Launch of the Ship Aurora & Messrs Charles Connell.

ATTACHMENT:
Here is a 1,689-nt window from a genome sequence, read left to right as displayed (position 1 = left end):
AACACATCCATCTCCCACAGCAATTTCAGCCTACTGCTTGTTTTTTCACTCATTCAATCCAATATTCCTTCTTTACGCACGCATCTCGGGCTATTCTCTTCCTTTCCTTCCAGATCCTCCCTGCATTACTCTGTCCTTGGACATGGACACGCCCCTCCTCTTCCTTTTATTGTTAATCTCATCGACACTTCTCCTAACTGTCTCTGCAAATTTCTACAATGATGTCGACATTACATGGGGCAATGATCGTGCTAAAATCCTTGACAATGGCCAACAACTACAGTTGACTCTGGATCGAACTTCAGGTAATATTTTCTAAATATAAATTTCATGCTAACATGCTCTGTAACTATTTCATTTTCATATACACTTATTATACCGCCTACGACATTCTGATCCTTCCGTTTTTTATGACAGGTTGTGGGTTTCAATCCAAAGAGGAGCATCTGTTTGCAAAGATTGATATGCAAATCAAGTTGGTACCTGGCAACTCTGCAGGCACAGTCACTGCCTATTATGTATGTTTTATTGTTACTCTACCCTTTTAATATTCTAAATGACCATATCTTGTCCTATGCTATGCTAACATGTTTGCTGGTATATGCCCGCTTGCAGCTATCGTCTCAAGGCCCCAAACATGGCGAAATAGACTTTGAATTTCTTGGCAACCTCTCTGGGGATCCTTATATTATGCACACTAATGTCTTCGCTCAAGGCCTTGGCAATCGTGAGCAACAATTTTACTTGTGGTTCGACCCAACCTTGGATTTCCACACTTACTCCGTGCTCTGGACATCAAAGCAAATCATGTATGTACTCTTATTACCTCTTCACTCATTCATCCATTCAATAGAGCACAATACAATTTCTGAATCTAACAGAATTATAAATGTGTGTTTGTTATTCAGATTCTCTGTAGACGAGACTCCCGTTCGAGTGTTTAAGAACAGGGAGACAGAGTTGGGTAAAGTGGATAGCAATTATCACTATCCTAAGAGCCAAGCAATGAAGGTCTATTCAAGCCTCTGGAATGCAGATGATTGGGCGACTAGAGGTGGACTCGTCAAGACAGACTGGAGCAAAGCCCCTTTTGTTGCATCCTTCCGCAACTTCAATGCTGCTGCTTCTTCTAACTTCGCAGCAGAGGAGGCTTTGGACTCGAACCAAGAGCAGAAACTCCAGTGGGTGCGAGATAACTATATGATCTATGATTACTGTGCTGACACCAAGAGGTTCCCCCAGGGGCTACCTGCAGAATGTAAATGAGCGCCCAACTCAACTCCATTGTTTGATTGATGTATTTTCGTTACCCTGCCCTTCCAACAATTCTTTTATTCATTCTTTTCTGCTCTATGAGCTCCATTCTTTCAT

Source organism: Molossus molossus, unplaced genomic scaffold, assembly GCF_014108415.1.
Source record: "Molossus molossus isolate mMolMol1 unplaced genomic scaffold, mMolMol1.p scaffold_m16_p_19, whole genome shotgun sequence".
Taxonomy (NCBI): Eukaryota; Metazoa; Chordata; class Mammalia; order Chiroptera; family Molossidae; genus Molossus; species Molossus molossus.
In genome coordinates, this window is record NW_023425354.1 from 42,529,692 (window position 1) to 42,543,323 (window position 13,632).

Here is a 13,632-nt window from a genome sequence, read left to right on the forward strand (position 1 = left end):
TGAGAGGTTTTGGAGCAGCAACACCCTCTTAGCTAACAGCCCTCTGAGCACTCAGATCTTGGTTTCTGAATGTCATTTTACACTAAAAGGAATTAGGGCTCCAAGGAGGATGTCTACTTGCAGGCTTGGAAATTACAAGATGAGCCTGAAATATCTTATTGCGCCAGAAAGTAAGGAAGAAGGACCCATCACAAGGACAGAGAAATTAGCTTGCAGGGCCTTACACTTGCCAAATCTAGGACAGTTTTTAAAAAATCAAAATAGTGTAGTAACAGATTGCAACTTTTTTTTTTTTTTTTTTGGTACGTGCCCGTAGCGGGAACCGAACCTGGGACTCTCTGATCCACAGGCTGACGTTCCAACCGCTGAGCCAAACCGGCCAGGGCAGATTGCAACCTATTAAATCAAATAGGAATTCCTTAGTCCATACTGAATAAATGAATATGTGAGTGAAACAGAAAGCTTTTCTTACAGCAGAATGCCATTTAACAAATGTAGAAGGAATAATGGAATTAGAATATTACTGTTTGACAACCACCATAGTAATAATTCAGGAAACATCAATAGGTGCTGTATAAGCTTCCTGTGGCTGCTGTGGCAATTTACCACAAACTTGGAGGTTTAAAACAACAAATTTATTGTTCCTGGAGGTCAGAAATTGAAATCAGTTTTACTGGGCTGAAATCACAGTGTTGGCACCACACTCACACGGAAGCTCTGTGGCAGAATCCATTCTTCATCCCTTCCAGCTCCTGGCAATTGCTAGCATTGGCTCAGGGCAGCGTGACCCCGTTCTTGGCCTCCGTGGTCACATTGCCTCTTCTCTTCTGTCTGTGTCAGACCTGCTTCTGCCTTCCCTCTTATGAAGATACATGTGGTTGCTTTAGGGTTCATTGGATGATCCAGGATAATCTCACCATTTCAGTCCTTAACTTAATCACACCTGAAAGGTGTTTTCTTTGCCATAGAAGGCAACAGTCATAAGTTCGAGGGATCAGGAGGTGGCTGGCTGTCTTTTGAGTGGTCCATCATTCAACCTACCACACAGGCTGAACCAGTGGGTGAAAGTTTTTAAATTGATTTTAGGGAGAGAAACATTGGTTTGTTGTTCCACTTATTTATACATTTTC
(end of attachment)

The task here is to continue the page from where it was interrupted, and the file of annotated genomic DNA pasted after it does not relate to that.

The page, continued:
The Belfast Ship they Christened with a Bottle of Whiskey. [photograph of painting] This illustration of the launching of the Aurora, the first passenger steamer ever constructed in Ireland, hangs in the Linenhall Library. Belfast's shipbuilding fame is in the news this week with the inclusion of the head of the Queen's Island in the Honours list. Here CAPTAIN R.H. DAVIS tells some interesting stories about another famous Lagan shipbuilding concern. Our local historians appear to have given very little prominence to the shipbuilding firm of Messrs. Charles (afterwards Alexander) Connell & Sons, and yet this name Connell has been continuously associated with shipbuilding in Belfast since the year 1808. It was this firm that in 1838 built the Aurora, the first passenger steamer ever constructed in Ireland. A writer of that day said she "might be denominated as a floating palace." Connells built their ships on a site practically where our Harbour Office stands to-day, the same site whereon William Ritchie, out first shipbuilder, who had retired about 1820, turned out the majority of his ships. The blacksmith's shop in connection with Connell's yard is the only trace left standing, and at present it is used by Messrs. W.D. Henderson & Son as a cement store. All Connell's ships, of course, were built of wood. Their No. 1 vessel was the schooner Jane, launched in June 1825, so that they probably took possession of their site some time in 1824. Previous to this date, Mr. Charles Connell must have been well known as a shipbuilder in connection with a most original salvage job in 1820. In June of that year the sloop John and Mary, with a cargo of coal on board, stranded at the mouth of Belfast Harbour in such a way that she completely blocked the entrance and no vessel bigger than a rowing boat could get either in or out. Belfast was a small port in those days, but the blocking of the channel even at that period was a serious matter for the inhabitants, and when the "powers that were" gave Mr. Connell the contract for clearing the channel of this obstruction I am sure they gave it to the man whom they considered best able to carry it out successfully. Connell went about the job in a most original manner; he did not trouble about pumps or pontoons or camels or any of the salvage equipment used even in those days. Instead he went to Captain Cockburn, the commander of the Belfast garrison, and prevailed on him to lend him a regiment of soldiers. Next morning before high water every man of the regiment who could be spared from duty attended to the strand and tailed on to a seven-inch hawser which had been secured in the sloop. When all was in readiness, at the word of command, they marched, and, although the hawser parted on two occasions, they finally succeeded in hauling the sloop for a distance of about fifty yards and into a position where she would ebb nearly dry and could be discharged. Thus the channel was again left open. One of Connell's early vessels was a fine brig called the Brian Boru. She was coppered on the stocks, and was about 300 tons burthen. She was launched on December 4, 1826, and was the property of John, William, and Robert Murphy, of this town. Although only 300 tons, the Brian Boru traded all over the world. Another fine brig called the Joseph P. Dobree was launched on September 15, 1829, for the old-established firm of West India merchants, Messrs. John Martin & Co., of Belfast. The Joseph P. Dobree was kept continually in the West India trade. On one occasion when bound home she encountered very heavy weather, and had to jettison part of her cargo, and afterwards had to put into Falmouth with her decks lifted owing to her cargo swelling. Early in 1845 she stranded on the Folle reef (Hayti) [Haiti?] and became a total wreck. In 1832 another particularly fine vessel, the Fanny, of 310 tons, was built for the Eastern trade, and she made history by being the first Belfast ship to bring a cargo of tea direct from Canton to Belfast. This tea trade at one timer promised to be of considerable importance. Sir William Bateson at a dinner to the lord Lieutenant in November 1855, speaking of Belfast ships said : "They trade to China for teas which are shipped direct and landed here, and the shipping of Belfast extends over every part of the world where shipping can go." The next vessel built by the Connell's was a 500-ton ship, the Penninghame, for Mr. John Harrison, of Belfast, and in the same year he built for his own account the schooner Rowena. This latter vessel was lost some five years afterwards (1833) when bound home with a cargo of oak timber for her owner. Bound from Liverpool to Rio the Penninghame got ashore on February 22, 1854, and after being on the rocks for a fortnight ( a hard test for a wooden ship) she was got off and brought into Holyhead, and some twelve months afterwards Mr. Heyn sold her to Liverpool owners. Next in succession was launched the Tickler, Hindoo, Brigand, and Splendid. Of these four vessels the Hindoo was outstanding, and she made a record by being the first full-rigged ship ever built in Ireland. She was built for the China and East Indian trade, and was supposed to be of 800 tons, and was also one of the largest vessels built in Ireland up to that time. Her owners were Messrs. Sinclair & Boyd, Messrs. John and Thomas Sinclair, and J. M'Namara [McNamara?]. Her career was a short one. On August 9 in the following year she was lost in a heavy gale in Regedopore Bay, 38 miles south of Bombay, and became a total wreck. It is mentioned that for a period of seventeen days the sun had not been seen at Bombay, an almost unprecedented experience there. (This date would be about the change of the Monsoons). In 1837 and 1838 Connells built two steamboats and a schooner. The SS Victoria (1837) was the third steamer to be built in Ireland. Her engines, which were the work of Messrs. Coates & Young are described as being 200 h.p. The SS Aurora (1838), which I have mentioned at the commencement of this article, was a well-known craft, which in the following year made the record passage between Glasgow and Belfast and in 1847 she very probably broke another record when more than two days on the the same passage. The James Duncan, which was launched in September, 1839, for M'Connells [McConnell?] own account, got ashore near Bangor in 1840 and filled with water, but was successfully salved and brought to a safe anchorage at Garmoyle. In 1841, bound out to the Black Sea, she made the record passage of the season to Constantinople (Istanbul) and in the following year made another fast passage of 22 days to Leghorn. The output of Connells Yard appears to have averaged about two vessels annually, as in 1842 he constructed his No. 32 ship. This was a brig named the John Cunningham of 300 tons. Three of his vessels were particularly described as clippers - the Mischief, Faugh-a-Ballagh, and the Vivid. The first appears to have justified her description, as in 1845 she went from London to Cronstad in 12 days, and the report says : "This is the quickest run we have ever heard of." On another occasion when she sailed from the Cove of Cork with 16 other vessels, a heavy on shore gale came on, all with the exception of the Mischief put back for shelter. A writer who describes the incident says that she weathered the gale, going to windward like a powerful steamer. In 1833, when bound out to Demerara she had a deck load of mules, every one of which was washed overboard in a gale. On Sunday night a few weeks ago, with a number of friends, I was listening-in at question-time and trying to answer each question as it came along. The announcer asked who was Catherine Hayes, and I was the only one in the company to answer. Connells built a clipper schooner of that name, and naturally I was curious as to who she was. I discovered by the press of the period that she was a world-famous Irish vocalist who sang not only in Belfast, but to audiences all over the world. The announcer informed us that she was born in Limerick and was reputed to have been the model for the Statue of Liberty at the entrance to New York Harbour. The Oceanica was also one of Connells ships. She was owned by Mr. James Lemon, and was built specially for the East India trade, in which she remained for many years. She was a very Irish craft. Her hull was painted a bright green, she flew a green burgee with an Irish harp on it, and she was christened with a bottle of Irish whiskey. The Oceanica was lost in 1868 near Great Orme's Head when bound out from Liverpool to Merimachi [Miramichi?]. In 1841 the new cut to the first bend of the river was completed and the river channel from the Queen's Bridge had been deepened. Improvements to the harbour and the port were made for the next decade in all directions. These necessitated the removal of Connell's and other shipyards on the County Antrim side of the river. In 1854 the old Harbour Office was removed to make room for the proposed new Custom House and a new harbour office was built practically on the site of Connells shipyard. During the "forties" Mr. Alexander Connell was the head of the firm. He was a well-known figure in Belfast and was often to be met with at the Plough Hotel in Corn Market, where there was a sporting club of which he was a prominent member. His residence was at Rifle Lodge, Whiteabbey. He died in 1875 and was buried in Carnmoney Old Churchyard. The business of shipwright, ship-joiner, etc., was carried on by his son Alexander, and is to-day being carried on by his grandson, William Connell, whose office stands on a patch of ground which at one time was adjacent to if not part of Connells shipyard.Close